SP Lim
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Simple Prayers for my late wife   Leave a comment


1-ASA 100YearsLadyDana 008A simple prayers’ ceremony for my late wife – Ang Saw Ai on the 10th Day of the Chinese 10th Moon (corresponding to Saturday, November 21, 2015) – five years had swiftly passed. My simple offering of her favourite food and drink of the Hainanese Chicken Rice and local black coffee without sugar.

“When you are born, you cry, and the world rejoices.
When you die, you rejoice, and the world cries.”

SP Lim

PS I am back again after an “unusual suspension” of 48 hours of no internet. Thus no posting.

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Wat Chaiya Mangalaram Thai Buddhist Temple with the Reclining Buddha in Penang   1 comment


Wat Chaiya Mangalaram Thai Buddhist Temple with the Reclining Buddha in Penang

Pulau Tikus and not depicted as Tikus Island in Wikipedia
Though the translation of Pulau Tikus is correct but the local residents do not use this name of Tikus Island at all. Some wise guy had put this up at Wikipedia which is wrong and objectionable.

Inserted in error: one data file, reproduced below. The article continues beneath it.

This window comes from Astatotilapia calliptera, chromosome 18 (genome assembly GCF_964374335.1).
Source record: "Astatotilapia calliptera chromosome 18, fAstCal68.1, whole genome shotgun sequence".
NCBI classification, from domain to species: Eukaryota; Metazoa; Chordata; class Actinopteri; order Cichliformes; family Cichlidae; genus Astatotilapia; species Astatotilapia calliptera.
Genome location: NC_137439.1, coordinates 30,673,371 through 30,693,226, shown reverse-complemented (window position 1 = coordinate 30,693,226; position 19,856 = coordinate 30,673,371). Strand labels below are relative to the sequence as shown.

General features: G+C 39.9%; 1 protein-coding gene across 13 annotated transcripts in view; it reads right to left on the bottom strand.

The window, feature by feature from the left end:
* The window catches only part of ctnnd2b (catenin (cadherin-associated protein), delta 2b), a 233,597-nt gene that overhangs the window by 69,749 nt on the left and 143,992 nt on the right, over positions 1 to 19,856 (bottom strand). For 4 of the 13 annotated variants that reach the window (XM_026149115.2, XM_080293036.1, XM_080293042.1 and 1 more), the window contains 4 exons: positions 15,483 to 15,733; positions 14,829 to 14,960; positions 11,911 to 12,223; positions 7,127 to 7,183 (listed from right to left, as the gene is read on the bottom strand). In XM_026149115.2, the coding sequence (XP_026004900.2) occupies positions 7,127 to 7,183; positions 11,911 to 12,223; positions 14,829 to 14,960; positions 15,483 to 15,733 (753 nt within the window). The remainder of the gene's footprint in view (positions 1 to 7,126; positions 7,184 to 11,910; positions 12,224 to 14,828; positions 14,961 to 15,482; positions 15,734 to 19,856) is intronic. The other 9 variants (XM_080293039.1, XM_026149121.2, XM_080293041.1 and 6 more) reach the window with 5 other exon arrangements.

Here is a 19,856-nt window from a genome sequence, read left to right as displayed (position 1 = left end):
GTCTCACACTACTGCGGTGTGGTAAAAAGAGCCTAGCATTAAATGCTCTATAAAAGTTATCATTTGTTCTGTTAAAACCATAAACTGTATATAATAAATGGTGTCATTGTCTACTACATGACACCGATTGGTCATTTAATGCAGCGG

“There are also numerous Buddhist and Taoist temples, with the more famous ones being the Wat Chaiya Mangalaram ( Reclining Buddha Temple ) built in Burma Line in 1845, the 203-year-old Dhammikarama Burmese Buddhist Temple just opposite, and the Buppharam Buddhist Temple in Perak Road.”

Inser6ted by SP Lim

Cheng Beng Prayers at Wat Chaiya Mangalaram Thai Buddhist Temple, Penang   Leave a comment


Cheng Beng Prayers at Wat Chaiya Mangalaram Thai Buddhist Temple, Penang.

Final duty of burning the joss paper and “gifts”.

From Wikipedia:-
Ancestor veneration (Chinese: 敬祖; pinyin: jìngzǔ) in Chinese culture and ethnic religion is the practice of living family members and Chinese kins to pay honour and respect (Chinese: 拜拜; pinyin: bàibài) to their progenitors and ancestors. Emphasised in Confucian philosophy, paying respect to one’s ancestors is an aspect of filial piety (Chinese: 孝; pinyin: xiào) and is deeply rooted in Chinese culture; it is believed that the relationship and obligations of children toward their parents remains intact even after death.
Each Chinese kin maintains its own network of ancestral temples, where the godly progenitors and other ancestors of the lineage are worshipped. At these temples, ceremonies can be performed either by elders of the lineage, Taoist clergy, or, more rarely, Buddhist monks. Thus, rituals for ancestral worship are found in the practices of both Taoism and Chinese Buddhism.